When you’ve experienced a traumatic event that has challenged your identity and threatened your life you take what you have experienced and learned forward with you. You can’t unfeel those feelings, unhear those words, ‘it’s cancer’, ‘it’s really, really bad news’, ‘it’s worse than we thought’, ‘you need chemotherapy’ you can’t unhear, unsee or unsmell the sounds, sights and smells of hospital.

‘Moving forward’ is a somewhat nebulous term and in my experience it isn’t nearly as easy, linear or straightforward as I thought it would be when I participated in the HOPE course. It is a two steps forward one step back experience.That’s not to say you dwell on everything you’ve experienced but it is part of your life so there are reminders. In fact sometimes the reminders help me realise I have moved forward.

So, ‘moving forward’ isn’t a one off event but a life long process. It isn’t about diminishing the impact of cancer, the treatments, the late effects. It isn’t about trying to forget what has happened. It isn’t about being positive or being negative. It is about acknowledging all that has happened and is happening, the late effects, emotional and physical, and finding direction, a way to keep going.

In my next blog I plan to share about a little more about what helps and what hinders me as I move forward.

“Bye-bye, dear, bye-bye”

Two weeks ago, the day after my auntie had been admitted to hospital with failing health due to metastatic breast cancer, I visited her with my parents and my brother.

We were pleased to find her sitting up in a chair next to her bed. Her eyes sparkled and she found the energy to laugh, smile and talk.

Following my breast cancer diagnosis, my auntie and I got to know each other in a different and new way, we developed a depth of relationship we didn’t have before, a new understanding. We didn’t see each other very often but when we did there was something special there. She thanked me for helping her talk and think about things she’d been too scared to talk and think about before. When she was first diagnosed (de novo metastatic breast cancer), her specialist nurse talked about palliative care at the hospice which had scared her, it was only when I chatted with her about the support she could have that she realised that palliative care is about living.

In hospital she talked about her children and grandchildren and about their plans for the future. A future without her.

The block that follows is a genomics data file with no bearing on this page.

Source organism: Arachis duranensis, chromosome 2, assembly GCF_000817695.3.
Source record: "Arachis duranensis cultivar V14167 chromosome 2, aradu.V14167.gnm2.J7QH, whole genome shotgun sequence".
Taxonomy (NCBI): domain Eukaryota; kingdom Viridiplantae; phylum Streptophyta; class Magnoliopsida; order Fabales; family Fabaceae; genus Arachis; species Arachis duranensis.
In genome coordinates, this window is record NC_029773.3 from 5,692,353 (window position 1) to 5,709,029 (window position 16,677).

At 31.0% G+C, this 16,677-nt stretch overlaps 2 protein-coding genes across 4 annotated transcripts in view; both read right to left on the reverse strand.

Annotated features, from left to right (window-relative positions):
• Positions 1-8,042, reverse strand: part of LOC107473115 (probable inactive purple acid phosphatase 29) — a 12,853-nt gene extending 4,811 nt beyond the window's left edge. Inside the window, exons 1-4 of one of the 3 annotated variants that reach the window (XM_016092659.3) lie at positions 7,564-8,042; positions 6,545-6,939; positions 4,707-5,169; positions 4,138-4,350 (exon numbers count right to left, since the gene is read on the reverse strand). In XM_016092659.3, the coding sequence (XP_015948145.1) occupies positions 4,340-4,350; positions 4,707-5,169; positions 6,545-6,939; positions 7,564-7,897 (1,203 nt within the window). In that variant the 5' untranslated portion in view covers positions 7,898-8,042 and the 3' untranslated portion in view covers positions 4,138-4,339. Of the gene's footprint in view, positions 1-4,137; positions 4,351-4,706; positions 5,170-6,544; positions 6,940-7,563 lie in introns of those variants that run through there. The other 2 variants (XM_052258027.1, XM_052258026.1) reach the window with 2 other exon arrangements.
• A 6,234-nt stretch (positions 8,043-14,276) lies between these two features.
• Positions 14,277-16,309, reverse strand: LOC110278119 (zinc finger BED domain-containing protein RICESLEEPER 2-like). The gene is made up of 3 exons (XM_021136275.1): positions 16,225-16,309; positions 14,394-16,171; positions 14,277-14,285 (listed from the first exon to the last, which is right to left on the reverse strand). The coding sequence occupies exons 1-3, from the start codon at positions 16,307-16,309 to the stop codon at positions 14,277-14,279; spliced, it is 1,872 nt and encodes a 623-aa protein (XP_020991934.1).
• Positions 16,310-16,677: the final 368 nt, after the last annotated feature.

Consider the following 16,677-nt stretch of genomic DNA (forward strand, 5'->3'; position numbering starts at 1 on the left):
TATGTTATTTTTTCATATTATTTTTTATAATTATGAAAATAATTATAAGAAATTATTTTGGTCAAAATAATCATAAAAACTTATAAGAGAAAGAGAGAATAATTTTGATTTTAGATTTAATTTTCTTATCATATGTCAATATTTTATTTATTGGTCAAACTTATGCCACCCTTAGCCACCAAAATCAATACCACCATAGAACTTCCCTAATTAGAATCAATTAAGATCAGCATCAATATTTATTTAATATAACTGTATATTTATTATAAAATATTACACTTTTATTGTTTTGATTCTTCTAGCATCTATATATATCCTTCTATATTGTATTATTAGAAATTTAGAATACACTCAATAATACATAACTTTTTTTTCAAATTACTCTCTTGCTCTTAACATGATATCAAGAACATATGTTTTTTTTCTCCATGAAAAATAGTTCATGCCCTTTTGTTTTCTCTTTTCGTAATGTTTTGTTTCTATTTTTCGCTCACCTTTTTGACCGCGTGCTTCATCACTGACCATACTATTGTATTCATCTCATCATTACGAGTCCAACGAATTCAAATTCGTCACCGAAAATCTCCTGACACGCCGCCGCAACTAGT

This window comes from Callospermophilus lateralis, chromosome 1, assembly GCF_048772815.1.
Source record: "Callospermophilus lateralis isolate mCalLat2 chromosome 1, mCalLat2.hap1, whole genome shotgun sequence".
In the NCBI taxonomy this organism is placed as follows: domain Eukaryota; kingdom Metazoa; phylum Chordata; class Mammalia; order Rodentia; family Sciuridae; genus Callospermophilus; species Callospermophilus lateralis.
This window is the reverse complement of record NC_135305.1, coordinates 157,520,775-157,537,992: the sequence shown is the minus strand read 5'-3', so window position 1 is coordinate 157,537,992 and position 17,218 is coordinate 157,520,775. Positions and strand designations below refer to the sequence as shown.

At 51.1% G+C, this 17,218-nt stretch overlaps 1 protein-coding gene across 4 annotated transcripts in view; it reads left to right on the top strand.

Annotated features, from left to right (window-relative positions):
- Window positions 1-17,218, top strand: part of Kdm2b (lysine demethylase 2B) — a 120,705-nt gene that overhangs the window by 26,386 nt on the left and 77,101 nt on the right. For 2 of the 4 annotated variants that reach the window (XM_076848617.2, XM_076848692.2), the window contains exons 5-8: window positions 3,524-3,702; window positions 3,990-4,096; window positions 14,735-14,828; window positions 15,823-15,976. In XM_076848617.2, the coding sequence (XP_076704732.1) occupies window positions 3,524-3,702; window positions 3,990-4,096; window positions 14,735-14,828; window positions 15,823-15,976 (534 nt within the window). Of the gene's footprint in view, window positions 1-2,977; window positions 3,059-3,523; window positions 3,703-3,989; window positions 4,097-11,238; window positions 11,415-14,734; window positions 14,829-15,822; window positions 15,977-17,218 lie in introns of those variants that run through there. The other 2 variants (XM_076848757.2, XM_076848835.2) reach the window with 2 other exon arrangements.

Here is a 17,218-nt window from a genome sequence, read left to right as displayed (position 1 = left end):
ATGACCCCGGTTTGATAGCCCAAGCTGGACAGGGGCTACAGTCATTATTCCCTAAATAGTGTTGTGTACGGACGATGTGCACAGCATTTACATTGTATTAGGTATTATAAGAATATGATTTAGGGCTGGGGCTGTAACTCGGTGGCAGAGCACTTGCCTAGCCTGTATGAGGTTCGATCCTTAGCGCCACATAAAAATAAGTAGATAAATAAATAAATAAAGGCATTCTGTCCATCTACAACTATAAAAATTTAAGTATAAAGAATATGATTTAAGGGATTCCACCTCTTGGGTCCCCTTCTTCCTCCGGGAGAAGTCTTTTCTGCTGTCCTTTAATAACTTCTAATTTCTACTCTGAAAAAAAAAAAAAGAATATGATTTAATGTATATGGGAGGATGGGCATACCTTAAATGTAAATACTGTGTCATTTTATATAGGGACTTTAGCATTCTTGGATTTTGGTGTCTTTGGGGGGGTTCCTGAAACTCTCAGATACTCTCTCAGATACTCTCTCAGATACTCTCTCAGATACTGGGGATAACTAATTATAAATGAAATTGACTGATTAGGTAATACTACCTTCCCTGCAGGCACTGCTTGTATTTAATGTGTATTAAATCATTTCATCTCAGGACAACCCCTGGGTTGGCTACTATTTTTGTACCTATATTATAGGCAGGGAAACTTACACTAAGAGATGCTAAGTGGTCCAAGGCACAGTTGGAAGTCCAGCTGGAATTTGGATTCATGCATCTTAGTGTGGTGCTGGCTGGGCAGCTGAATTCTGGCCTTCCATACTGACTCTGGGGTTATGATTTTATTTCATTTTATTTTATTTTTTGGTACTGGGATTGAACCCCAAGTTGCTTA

When the time came to leave and I went to say my goodbyes my auntie looked up at me and held my gaze. There was no need to say that we probably wouldn’t see each other again.

“Now look after yourself ” she said.

“I’ll try” I replied

“Good. Love you”

“Love you. Thank you for everything and God bless you”

“And you dear, and you”.

We kissed before I turned and started to walk out. I glanced back and she smiled.

“Bye-bye, dear, bye-bye …”

Book review: ‘Ticking Off Breast Cancer’ by Sara Liyanage

When Sara posted a tweet asking if anyone would like an advance copy of her book to read and blog a review about, I didn’t hesitate to respond. I was attracted to and intrigued by the title. Having followed Sara on Twitter and read some of her blogs I felt I had got to know her a little. I had been impressed by her lists but I didn’t know much about her story. I had noticed her caring, considered, encouraging and honest approach and I anticipated a good read. I wasn’t disappointed. Ticking Off Breast Cancer is one of the best books I have read about breast cancer.

First things first, when the book arrived, I fell in love with the front cover. The colours, the fonts, the image … I wanted to open it and read it straight away but life had just thrown us another curveball so I didn’t have time to read and I put the book to one side.

I’ll admit I was a little apprehensive because I was worried that reading the book might trigger traumatic memories of my own breast cancer diagnosis and treatments. I chose to read the book on a day I had a hospital appointment at the breast clinic; my mind was already focussed on all things breast cancer on that day. Surprisingly, although it reminded me of some of the side effects of treatment I’d forgotten about, I also found it comforting because it reminded me I am not alone with these experiences, feelings and thoughts and validated them. I even read out a short excerpt to the consultant I saw to explain where I’m at

“Sometimes I feel like I’m on one of those long elasticated ropes at fairs that are tied around the waist and then you have to run as far and as fast as you can before the rope suddenly yanks you back to the starting point. I’m really trying to run away, against the resistance of cancer, but it has a hold on me and every now and again it yanks the rope and pulls me backwards”.

During my breast cancer treatments I lost the ability to concentrate enough to read, an activity I have enjoyed most of my life and have previously found easy. Even now, over two years since the end of active treatment it still takes me much longer to read than it did before so the fact that I read Ticking Off Breast Cancer in one day in between coffee and lunch dates and a hospital appointment speaks volumes.